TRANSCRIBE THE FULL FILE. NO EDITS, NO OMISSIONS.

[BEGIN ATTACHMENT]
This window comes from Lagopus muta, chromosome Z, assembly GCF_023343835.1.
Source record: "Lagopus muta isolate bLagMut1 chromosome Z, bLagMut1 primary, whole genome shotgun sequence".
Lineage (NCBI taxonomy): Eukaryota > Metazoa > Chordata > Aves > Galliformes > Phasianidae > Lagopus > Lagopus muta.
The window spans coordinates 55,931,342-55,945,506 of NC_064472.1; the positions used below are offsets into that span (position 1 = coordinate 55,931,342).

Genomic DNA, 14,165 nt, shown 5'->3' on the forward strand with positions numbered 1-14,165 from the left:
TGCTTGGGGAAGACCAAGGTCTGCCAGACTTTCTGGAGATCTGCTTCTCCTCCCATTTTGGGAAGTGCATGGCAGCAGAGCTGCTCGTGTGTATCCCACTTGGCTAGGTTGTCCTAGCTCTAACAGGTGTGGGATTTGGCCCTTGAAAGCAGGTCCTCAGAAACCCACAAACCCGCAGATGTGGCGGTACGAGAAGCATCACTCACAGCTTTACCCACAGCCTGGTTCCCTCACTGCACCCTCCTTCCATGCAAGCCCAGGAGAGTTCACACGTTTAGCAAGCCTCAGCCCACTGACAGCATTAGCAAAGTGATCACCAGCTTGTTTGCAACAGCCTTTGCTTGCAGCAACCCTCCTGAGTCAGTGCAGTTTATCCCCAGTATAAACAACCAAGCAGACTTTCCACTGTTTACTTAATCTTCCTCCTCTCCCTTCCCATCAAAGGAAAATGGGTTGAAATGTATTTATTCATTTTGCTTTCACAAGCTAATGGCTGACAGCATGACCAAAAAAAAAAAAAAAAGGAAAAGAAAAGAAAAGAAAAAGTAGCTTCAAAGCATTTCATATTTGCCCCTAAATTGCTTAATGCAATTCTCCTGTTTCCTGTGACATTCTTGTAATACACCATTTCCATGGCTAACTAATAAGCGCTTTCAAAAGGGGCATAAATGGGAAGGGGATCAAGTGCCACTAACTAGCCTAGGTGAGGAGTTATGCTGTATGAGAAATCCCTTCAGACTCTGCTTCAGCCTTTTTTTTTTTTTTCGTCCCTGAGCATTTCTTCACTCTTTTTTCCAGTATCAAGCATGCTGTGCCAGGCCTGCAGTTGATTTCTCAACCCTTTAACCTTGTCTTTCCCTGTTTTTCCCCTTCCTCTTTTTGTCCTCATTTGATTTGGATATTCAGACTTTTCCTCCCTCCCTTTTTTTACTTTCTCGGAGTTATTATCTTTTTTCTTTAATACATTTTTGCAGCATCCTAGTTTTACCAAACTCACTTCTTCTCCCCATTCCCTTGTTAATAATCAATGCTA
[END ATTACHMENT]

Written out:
This window comes from Lagopus muta, chromosome Z, assembly GCF_023343835.1.
Source record: "Lagopus muta isolate bLagMut1 chromosome Z, bLagMut1 primary, whole genome shotgun sequence".
Lineage (NCBI taxonomy): Eukaryota > Metazoa > Chordata > Aves > Galliformes > Phasianidae > Lagopus > Lagopus muta.
The window spans coordinates 55,931,342-55,945,506 of NC_064472.1; the positions used below are offsets into that span (position 1 = coordinate 55,931,342).

Genomic DNA, 14,165 nt, shown 5'->3' on the forward strand with positions numbered 1-14,165 from the left:
TGCTTGGGGAAGACCAAGGTCTGCCAGACTTTCTGGAGATCTGCTTCTCCTCCCATTTTGGGAAGTGCATGGCAGCAGAGCTGCTCGTGTGTATCCCACTTGGCTAGGTTGTCCTAGCTCTAACAGGTGTGGGATTTGGCCCTTGAAAGCAGGTCCTCAGAAACCCACAAACCCGCAGATGTGGCGGTACGAGAAGCATCACTCACAGCTTTACCCACAGCCTGGTTCCCTCACTGCACCCTCCTTCCATGCAAGCCCAGGAGAGTTCACACGTTTAGCAAGCCTCAGCCCACTGACAGCATTAGCAAAGTGATCACCAGCTTGTTTGCAACAGCCTTTGCTTGCAGCAACCCTCCTGAGTCAGTGCAGTTTATCCCCAGTATAAACAACCAAGCAGACTTTCCACTGTTTACTTAATCTTCCTCCTCTCCCTTCCCATCAAAGGAAAATGGGTTGAAATGTATTTATTCATTTTGCTTTCACAAGCTAATGGCTGACAGCATGACCAAAAAAAAAAAAAAAAGGAAAAGAAAAGAAAAGAAAAAGTAGCTTCAAAGCATTTCATATTTGCCCCTAAATTGCTTAATGCAATTCTCCTGTTTCCTGTGACATTCTTGTAATACACCATTTCCATGGCTAACTAATAAGCGCTTTCAAAAGGGGCATAAATGGGAAGGGGATCAAGTGCCACTAACTAGCCTAGGTGAGGAGTTATGCTGTATGAGAAATCCCTTCAGACTCTGCTTCAGCCTTTTTTTTTTTTTTCGTCCCTGAGCATTTCTTCACTCTTTTTTCCAGTATCAAGCATGCTGTGCCAGGCCTGCAGTTGATTTCTCAACCCTTTAACCTTGTCTTTCCCTGTTTTTCCCCTTCCTCTTTTTGTCCTCATTTGATTTGGATATTCAGACTTTTCCTCCCTCCCTTTTTTTACTTTCTCGGAGTTATTATCTTTTTTCTTTAATACATTTTTGCAGCATCCTAGTTTTACCAAACTCACTTCTTCTCCCCATTCCCTTGTTAATAATCAATGCTA